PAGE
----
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Michael Howard

(b Vercelli, Piedmont, March 11, 1806; d Dijon, March 5, 1867).

French painter, illustrator, set designer and poet. He studied at the Ecole des Beaux-Arts in Paris under Guillaume Lethière from 1821. The Punishment of Mazeppa (1827; Rouen, Mus. B.-A.), inspired by the scene from Byron’s poem, in which Mazeppa is tied to the back of a wildly stampeding horse, is his most important early painting and one of the key images of the Romantic movement.

Early in his career Boulanger became friendly with Eugène and Achille Devéria. Through them he met Victor Hugo, who became his ardent supporter and the source of many of his most typical works. Among Boulanger’s illustrations were those for Hugo’s Odes et ballades (1829), Les Orientales (1829), Les Fantômes (1829) and Notre-Dame de Paris (1844). Boulanger interpreted the macabre and romantic quality of Hugo’s texts with an imaginative power and freedom that anticipated Redon (e.g. ‘...

Article

Lee M. Edwards

(b Waal, Bavaria, May 26, 1849; d Budleigh Salterton, Devon, March 31, 1914).

English painter, illustrator, printmaker, stage designer, film maker, writer and teacher of German birth. He was the only child of Lorenz Herkomer (d 1887), a wood-carver, and Josephine (née Niggl), an accomplished pianist and music teacher. They left Bavaria for the USA in 1851 and lived briefly in Cleveland, OH, before settling in Southampton, England, in 1857.

Herkomer received his first art instruction from his father and from 1864 to 1865 he attended the Southampton School of Art. Later he often criticized the crippling academic methods to which he was exposed as a student. In 1865 he briefly attended the Munich Academy and spent the summer terms of 1866 and 1867 at the South Kensington Art School in London, where he found the teaching ‘aimless and undirected’. With the encouragement of his fellow student Luke Fildes, Herkomer took up black-and-white illustration; his first wood-engraving appeared in Good Words...

Article

Vivian Endicott Barnett

[Vassily; Wassily] (Vasil’yevich)

(b Moscow, Dec 4, 1866; d Neuilly-sur-Seine, Dec 13, 1944).

Russian painter, printmaker, stage designer, decorative artist and theorist. A central figure in the development of 20th-century art and specifically in the transition from representational to abstract art, Kandinsky worked in a wide variety of media and was an important teacher and theoretician. He worked mainly outside Russia, but his Russian heritage continued to be an important factor in his development.

Kandinsky grew up in Odessa and from 1886 to 1893 studied economics, ethnography and law in Moscow, where he wrote a dissertation on the legality of labourers’ wages. He married his cousin Anya Shemyakina in 1892 (divorced 1911). In 1896 Kandinsky decided to become an artist and went to Munich. There he studied from 1896 to 1898 at the art school of Anton Ažbe, where he met Alexei Jawlensky and Marianne von Werefkin, and then in 1900 at the Akademie with Franz von Stuck. The following year he was a co-founder of the ...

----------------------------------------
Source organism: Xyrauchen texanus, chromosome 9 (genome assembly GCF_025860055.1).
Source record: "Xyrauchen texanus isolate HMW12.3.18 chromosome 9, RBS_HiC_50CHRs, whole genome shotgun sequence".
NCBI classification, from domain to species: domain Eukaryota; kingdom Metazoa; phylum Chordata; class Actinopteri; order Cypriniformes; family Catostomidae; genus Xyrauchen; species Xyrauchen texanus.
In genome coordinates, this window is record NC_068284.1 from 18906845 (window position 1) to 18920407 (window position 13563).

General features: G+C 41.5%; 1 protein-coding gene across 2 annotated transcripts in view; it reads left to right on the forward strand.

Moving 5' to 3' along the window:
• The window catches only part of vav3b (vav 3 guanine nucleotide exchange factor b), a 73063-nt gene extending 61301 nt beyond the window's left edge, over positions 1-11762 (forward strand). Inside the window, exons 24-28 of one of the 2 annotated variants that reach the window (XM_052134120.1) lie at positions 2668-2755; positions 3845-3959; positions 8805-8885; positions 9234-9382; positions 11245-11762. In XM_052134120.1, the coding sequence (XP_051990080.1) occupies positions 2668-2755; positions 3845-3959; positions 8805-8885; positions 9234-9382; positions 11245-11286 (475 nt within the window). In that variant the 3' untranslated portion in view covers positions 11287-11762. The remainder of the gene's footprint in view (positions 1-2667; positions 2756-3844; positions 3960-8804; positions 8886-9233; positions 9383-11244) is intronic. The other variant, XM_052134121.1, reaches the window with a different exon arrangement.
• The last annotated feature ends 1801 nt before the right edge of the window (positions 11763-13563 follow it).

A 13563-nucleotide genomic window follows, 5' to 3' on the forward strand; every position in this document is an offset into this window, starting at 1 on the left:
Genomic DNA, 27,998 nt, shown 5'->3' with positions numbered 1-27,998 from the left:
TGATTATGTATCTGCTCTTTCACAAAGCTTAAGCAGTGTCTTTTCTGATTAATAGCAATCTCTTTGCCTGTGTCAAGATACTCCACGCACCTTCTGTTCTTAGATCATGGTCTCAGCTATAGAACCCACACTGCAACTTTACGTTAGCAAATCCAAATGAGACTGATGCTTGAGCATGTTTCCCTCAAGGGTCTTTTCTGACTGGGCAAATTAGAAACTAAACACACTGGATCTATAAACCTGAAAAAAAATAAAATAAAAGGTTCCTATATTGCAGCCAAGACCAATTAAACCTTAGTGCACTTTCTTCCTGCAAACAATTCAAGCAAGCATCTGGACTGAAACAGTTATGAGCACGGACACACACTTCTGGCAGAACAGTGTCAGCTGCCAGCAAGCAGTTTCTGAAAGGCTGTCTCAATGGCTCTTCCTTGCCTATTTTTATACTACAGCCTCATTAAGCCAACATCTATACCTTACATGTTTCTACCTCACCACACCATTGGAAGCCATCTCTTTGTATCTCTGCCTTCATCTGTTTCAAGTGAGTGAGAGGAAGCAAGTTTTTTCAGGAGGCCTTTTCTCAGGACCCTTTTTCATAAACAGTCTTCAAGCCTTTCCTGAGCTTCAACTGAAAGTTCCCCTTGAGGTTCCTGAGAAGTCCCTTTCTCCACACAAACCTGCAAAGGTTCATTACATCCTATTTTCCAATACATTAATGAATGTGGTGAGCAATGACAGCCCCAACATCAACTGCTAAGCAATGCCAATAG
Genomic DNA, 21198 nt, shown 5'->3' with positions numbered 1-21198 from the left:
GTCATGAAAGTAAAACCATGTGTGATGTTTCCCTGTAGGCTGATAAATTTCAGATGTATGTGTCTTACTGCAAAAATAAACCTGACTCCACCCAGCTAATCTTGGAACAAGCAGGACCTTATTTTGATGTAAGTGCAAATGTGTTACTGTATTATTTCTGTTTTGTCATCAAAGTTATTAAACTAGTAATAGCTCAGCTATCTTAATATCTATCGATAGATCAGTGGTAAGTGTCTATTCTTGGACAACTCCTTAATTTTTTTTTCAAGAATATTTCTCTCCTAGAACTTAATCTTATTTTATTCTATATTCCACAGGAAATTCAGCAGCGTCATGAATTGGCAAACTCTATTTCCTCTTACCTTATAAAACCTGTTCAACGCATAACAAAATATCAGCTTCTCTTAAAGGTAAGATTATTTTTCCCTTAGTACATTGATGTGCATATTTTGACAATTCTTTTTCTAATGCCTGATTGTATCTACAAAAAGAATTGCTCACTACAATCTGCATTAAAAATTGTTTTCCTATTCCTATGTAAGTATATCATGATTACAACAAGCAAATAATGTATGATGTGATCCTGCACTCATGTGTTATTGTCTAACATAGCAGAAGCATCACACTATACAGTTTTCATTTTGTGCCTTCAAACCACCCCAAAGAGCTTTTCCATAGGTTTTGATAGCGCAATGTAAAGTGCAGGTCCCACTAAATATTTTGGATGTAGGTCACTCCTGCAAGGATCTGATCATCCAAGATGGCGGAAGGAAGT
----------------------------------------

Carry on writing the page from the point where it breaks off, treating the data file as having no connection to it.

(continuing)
Article

Wifredo Rincón García

(b Villanueva de Gallego, nr Saragossa, July 24, 1848; d Madrid, Nov 1, 1921).

Spanish painter and museum official. He first studied in Saragossa with the stage designer Mariano Pescador (d 1886), and in 1866 moved to Madrid where he began to work with the stage designers and decorators Ferri and Busato. He entered the Escuela Superior de Pintura, Escultura y Grabado and also attended the Academia de Acuarelistas. In 1873 Pradilla and his fellow student Casto Plasencia (1846–90) won history painting scholarships to study at the newly founded Academia Española de Bellas Artes in Rome. In 1874 he sent from Rome a copy of Raphael’s Dispute over the Holy Sacrament, a work Pradilla completed in collaboration with Alejandro Ferrant (b 1844), another Spanish scholarship holder. During Pradilla’s second and third years abroad he travelled through France, visiting the Paris Exposition Universelle of 1875, and Italy, where he was particularly impressed by Venice and the works of Veronese, Titian and Jacopo Tintoretto. Pradilla won a major prize in ...

Article

Rand Carter

(b Neuruppin, Mark Brandenburg, March 13, 1781; d Berlin, Oct 9, 1841).

German architect, painter and stage designer. He was the greatest architect in 19th-century Germany, and his most important surviving buildings in Berlin (see Berlin, §I, 3) and Potsdam (see Potsdam, §1) show his sense of German idealism and technical mastery. He became Geheimer Oberlandesbaudirektor of the Prussian state and influenced many architects in Germany and abroad.

Schinkel’s father, a Lutheran pastor, died after attempting to save victims of a fire in 1787 that destroyed most of Neuruppin, a town 27 km north-west of Berlin. Much of Schinkel’s boyhood was spent in a town under reconstruction, a model of royal benevolence and rational planning. In 1794 his mother and her six children moved to Berlin to a home for the widows of Lutheran pastors. At the 1797 Akademie der Künste exhibition in Berlin the 16-year-old Schinkel was so fascinated by a project for a monument to Frederick II of Prussia...